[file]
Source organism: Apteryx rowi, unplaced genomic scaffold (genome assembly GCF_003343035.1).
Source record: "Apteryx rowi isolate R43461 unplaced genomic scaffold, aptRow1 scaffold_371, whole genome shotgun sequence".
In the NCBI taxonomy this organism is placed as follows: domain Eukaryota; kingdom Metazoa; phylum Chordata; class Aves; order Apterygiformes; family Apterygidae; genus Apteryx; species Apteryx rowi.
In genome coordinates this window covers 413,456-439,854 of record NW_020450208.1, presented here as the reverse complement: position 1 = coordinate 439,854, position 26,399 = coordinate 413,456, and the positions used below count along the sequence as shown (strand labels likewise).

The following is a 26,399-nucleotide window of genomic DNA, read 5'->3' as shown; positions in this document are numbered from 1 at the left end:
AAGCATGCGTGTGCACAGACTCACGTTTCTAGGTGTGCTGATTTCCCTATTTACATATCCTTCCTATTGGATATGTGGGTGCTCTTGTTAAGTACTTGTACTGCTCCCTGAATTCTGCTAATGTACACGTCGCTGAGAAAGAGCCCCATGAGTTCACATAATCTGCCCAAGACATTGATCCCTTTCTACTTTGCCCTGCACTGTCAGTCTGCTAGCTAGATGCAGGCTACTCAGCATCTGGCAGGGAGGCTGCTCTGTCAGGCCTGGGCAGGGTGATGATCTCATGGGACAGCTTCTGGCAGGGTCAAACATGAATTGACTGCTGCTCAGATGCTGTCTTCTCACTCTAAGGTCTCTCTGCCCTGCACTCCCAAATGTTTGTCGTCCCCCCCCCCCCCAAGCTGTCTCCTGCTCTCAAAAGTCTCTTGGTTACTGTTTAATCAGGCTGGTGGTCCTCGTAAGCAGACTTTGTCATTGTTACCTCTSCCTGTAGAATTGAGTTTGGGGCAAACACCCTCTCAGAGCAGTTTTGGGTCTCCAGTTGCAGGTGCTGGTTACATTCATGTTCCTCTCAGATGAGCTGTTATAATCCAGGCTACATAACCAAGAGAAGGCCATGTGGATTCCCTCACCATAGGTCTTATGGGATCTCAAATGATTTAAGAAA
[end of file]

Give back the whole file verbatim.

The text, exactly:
Source organism: Apteryx rowi, unplaced genomic scaffold (genome assembly GCF_003343035.1).
Source record: "Apteryx rowi isolate R43461 unplaced genomic scaffold, aptRow1 scaffold_371, whole genome shotgun sequence".
In the NCBI taxonomy this organism is placed as follows: domain Eukaryota; kingdom Metazoa; phylum Chordata; class Aves; order Apterygiformes; family Apterygidae; genus Apteryx; species Apteryx rowi.
In genome coordinates this window covers 413,456-439,854 of record NW_020450208.1, presented here as the reverse complement: position 1 = coordinate 439,854, position 26,399 = coordinate 413,456, and the positions used below count along the sequence as shown (strand labels likewise).

The following is a 26,399-nucleotide window of genomic DNA, read 5'->3' as shown; positions in this document are numbered from 1 at the left end:
AAGCATGCGTGTGCACAGACTCACGTTTCTAGGTGTGCTGATTTCCCTATTTACATATCCTTCCTATTGGATATGTGGGTGCTCTTGTTAAGTACTTGTACTGCTCCCTGAATTCTGCTAATGTACACGTCGCTGAGAAAGAGCCCCATGAGTTCACATAATCTGCCCAAGACATTGATCCCTTTCTACTTTGCCCTGCACTGTCAGTCTGCTAGCTAGATGCAGGCTACTCAGCATCTGGCAGGGAGGCTGCTCTGTCAGGCCTGGGCAGGGTGATGATCTCATGGGACAGCTTCTGGCAGGGTCAAACATGAATTGACTGCTGCTCAGATGCTGTCTTCTCACTCTAAGGTCTCTCTGCCCTGCACTCCCAAATGTTTGTCGTCCCCCCCCCCCCCAAGCTGTCTCCTGCTCTCAAAAGTCTCTTGGTTACTGTTTAATCAGGCTGGTGGTCCTCGTAAGCAGACTTTGTCATTGTTACCTCTSCCTGTAGAATTGAGTTTGGGGCAAACACCCTCTCAGAGCAGTTTTGGGTCTCCAGTTGCAGGTGCTGGTTACATTCATGTTCCTCTCAGATGAGCTGTTATAATCCAGGCTACATAACCAAGAGAAGGCCATGTGGATTCCCTCACCATAGGTCTTATGGGATCTCAAATGATTTAAGAAA